US Women's Soccer Pay Gap More Complicated Than You Think
Americans should all stand and cheer for our U.S. Women’s Soccer Team, now four-time World Cup champions.
After their latest championship victory, the crowd even broke out into chants of “Equal pay!” in support of the team’s wage-discrimination lawsuit against their employer, the U.S. Soccer Federation, and for their broader effort to bring attention to the disparity between men and women’s pay.
Hadley Heath Manning
The pay gap in soccer is actually quite complicated, as players draw income at a variety of levels: their club teams (based in U.S. cities), the national teams (where the women get salaries and the men get only bonus-based pay that depends on whether they win, lose or make the roster), and international prize money (determined by the Federation Internationale de Football Association, or FIFA).
Sex Is in the Job Description
But most important, there’s a particular reason that sports has a pay gap: Athletics — like acting, another industry prone to wide pay differentials between the sexes — is sex-specific. The sex of players is literally in the job description. No one cares (or should care) if an accountant (or physician or janitor) is male or female, but in sports, men and women play on separate teams and for good reason.
Here’s an analogy: Rock and jazz musicians are both in the entertainment business (and so are athletes, by the way). They both practice just as hard, but one group might get paid more money on average due to the fact that rock and jazz music attract different (not mutually exclusive) audiences and are therefore subject to the different market conditions that drive pay (e.g. concert ticket and record sales).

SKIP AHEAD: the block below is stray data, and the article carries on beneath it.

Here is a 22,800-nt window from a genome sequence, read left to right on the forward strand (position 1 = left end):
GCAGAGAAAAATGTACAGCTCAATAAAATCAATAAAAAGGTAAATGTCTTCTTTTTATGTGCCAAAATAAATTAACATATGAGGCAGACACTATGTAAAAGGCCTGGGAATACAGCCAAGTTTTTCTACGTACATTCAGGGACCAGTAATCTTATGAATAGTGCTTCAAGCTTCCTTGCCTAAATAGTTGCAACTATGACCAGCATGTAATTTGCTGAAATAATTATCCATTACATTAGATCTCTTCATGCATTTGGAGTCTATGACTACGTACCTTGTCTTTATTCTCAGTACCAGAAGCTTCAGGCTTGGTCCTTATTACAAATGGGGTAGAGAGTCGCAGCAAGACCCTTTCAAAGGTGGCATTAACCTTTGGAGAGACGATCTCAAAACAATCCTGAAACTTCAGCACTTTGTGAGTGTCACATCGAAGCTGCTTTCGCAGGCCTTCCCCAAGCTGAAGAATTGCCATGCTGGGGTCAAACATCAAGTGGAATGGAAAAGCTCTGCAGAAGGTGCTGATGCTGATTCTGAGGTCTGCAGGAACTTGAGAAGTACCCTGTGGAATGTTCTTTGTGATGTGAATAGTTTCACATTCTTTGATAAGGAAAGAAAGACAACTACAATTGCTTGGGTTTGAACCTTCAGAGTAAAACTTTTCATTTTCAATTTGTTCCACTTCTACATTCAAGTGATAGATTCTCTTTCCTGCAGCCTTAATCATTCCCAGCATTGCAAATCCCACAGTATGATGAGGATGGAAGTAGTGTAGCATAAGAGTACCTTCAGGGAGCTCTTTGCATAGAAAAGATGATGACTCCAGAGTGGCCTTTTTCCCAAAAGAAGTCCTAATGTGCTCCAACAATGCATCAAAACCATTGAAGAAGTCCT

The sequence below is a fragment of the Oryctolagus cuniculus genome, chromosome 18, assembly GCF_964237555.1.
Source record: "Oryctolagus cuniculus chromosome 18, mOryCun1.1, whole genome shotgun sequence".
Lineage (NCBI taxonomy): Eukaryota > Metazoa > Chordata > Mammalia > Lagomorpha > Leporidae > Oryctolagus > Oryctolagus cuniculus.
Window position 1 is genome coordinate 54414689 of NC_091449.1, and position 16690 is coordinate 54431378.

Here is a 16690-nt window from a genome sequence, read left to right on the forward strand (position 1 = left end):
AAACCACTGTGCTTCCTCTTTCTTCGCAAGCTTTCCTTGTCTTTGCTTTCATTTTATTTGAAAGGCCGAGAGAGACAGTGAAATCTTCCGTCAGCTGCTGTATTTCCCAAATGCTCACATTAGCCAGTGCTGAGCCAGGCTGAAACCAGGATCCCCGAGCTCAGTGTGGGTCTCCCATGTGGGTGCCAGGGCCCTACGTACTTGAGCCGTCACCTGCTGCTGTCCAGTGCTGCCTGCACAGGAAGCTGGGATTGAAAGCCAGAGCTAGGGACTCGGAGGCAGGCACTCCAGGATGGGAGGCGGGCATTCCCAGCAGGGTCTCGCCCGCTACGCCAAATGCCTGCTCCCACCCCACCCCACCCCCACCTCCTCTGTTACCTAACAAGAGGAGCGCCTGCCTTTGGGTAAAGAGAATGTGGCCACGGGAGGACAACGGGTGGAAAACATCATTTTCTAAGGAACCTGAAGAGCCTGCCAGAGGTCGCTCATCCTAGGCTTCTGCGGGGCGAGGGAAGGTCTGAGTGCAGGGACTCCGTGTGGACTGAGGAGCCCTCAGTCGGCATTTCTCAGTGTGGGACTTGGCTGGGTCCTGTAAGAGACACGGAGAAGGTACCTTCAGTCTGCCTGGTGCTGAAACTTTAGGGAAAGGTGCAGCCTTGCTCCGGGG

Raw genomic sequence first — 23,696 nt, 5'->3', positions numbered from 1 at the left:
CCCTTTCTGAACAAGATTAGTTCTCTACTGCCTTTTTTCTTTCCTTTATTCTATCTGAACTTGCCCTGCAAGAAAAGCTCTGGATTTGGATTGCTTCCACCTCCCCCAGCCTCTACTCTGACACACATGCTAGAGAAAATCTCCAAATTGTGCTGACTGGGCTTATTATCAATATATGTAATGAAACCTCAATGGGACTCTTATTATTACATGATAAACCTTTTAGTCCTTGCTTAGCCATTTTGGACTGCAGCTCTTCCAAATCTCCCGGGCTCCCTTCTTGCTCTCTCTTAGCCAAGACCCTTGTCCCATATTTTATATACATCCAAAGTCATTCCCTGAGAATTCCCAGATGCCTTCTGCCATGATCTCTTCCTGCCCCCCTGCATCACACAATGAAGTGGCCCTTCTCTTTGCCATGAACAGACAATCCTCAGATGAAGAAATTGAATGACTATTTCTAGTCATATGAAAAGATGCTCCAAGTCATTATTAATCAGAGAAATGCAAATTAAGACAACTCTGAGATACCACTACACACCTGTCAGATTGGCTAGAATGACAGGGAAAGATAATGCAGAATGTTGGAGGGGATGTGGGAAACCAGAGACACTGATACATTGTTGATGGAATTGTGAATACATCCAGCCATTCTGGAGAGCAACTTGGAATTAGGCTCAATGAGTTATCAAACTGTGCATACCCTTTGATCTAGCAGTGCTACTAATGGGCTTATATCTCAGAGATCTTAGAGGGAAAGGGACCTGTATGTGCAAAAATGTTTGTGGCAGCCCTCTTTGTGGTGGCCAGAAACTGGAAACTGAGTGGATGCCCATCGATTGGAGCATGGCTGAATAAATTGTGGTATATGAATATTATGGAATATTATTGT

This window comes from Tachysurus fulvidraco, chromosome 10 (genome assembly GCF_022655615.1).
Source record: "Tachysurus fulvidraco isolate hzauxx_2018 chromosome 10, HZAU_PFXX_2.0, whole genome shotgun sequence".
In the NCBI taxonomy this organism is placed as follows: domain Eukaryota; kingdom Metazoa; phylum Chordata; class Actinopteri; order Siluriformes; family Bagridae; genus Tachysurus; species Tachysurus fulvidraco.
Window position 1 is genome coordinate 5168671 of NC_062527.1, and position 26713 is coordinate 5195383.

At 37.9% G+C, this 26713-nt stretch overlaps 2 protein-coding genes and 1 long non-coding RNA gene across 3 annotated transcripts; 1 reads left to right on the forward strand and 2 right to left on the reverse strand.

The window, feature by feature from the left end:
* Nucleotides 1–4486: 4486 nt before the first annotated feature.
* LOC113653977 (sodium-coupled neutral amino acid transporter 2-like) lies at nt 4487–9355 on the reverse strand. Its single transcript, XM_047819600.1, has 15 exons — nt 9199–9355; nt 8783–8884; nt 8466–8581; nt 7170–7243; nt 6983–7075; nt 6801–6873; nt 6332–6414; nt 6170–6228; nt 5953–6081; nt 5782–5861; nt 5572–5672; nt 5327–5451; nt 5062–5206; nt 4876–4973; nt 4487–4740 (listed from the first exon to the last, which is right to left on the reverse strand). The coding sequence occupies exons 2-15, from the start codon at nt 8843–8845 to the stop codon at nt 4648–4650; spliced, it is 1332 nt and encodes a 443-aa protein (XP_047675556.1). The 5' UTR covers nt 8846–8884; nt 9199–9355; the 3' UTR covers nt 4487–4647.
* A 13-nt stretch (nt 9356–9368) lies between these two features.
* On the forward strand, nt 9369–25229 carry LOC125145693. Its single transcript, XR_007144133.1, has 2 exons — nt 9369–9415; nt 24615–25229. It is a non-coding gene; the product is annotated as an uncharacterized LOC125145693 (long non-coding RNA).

US Women’s Team Revenue
Supporters of the U.S. Women’s Team’s equal-pay effort are quick to point out that, when it comes to market forces, the women’s team has recently surpassed the U.S. Men’s Team in terms of revenues. This is true, but leaves out the fact that women’s club teams in the United States are still very far behind men’s teams in revenues, and that the international prize money for women is a function of the worldwide demand for women’s soccer, which is much lower than that for men’s soccer.
But Americans should not see the U.S. Women’s Team as victims of sex discrimination or as representatives of women in the broader economy. We’re often told that sex discrimination in pay is widespread (even though it has been illegal since the 1963 Equal Pay Act). In fact, American women often hear the wage gap statistic that shows that we earn only “80 cents on the dollar” compared to men.
A Misleading Statistic
Fortunately, this statistic does not mean what it is often purported to mean. It is a raw comparison of averages that doesn’t take into account profession, benefits, working conditions, hours, experience, seniority or any other pay-related factor.
Indeed, a 2009 study for the Department of Labor concluded that “differences in the compensation of men and women are the result of a multitude of factors and that the raw wage gap should not be used as the basis to justify corrective action. Indeed, there may be nothing to correct. The differences in raw wages may be almost entirely the result of the individual choices being made by both male and female workers.”
In other words, the wage gap between men and women is complicated, and it becomes even more so in the world of sports. Rather than seeking to close the wage gap (and fixating on parity between men and women), we should simply seek to ensure that all workers in all industries — including players on the U.S. Women’s Team — are rightfully paid what they deserve.
About the Author
Hadley Heath Manning is the director of policy at Independent Women’s Forum. She wrote this for InsideSources.com.